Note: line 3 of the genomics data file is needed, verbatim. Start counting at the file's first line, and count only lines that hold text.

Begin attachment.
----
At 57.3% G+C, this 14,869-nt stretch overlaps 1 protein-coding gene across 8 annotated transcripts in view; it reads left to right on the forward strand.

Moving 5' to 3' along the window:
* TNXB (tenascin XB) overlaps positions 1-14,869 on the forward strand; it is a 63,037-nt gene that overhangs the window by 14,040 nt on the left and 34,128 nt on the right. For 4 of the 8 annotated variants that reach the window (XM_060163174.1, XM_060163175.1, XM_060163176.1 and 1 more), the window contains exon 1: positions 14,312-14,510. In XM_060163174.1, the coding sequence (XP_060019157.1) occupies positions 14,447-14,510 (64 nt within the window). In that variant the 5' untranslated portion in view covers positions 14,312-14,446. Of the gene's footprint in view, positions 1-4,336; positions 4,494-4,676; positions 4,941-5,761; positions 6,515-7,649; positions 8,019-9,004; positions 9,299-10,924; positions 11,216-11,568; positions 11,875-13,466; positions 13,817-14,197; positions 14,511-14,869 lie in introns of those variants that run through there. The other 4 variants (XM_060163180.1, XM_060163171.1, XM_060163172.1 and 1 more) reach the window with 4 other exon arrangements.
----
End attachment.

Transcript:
* TNXB (tenascin XB) overlaps positions 1-14,869 on the forward strand; it is a 63,037-nt gene that overhangs the window by 14,040 nt on the left and 34,128 nt on the right. For 4 of the 8 annotated variants that reach the window (XM_060163174.1, XM_060163175.1, XM_060163176.1 and 1 more), the window contains exon 1: positions 14,312-14,510. In XM_060163174.1, the coding sequence (XP_060019157.1) occupies positions 14,447-14,510 (64 nt within the window). In that variant the 5' untranslated portion in view covers positions 14,312-14,446. Of the gene's footprint in view, positions 1-4,336; positions 4,494-4,676; positions 4,941-5,761; positions 6,515-7,649; positions 8,019-9,004; positions 9,299-10,924; positions 11,216-11,568; positions 11,875-13,466; positions 13,817-14,197; positions 14,511-14,869 lie in introns of those variants that run through there. The other 4 variants (XM_060163180.1, XM_060163171.1, XM_060163172.1 and 1 more) reach the window with 4 other exon arrangements.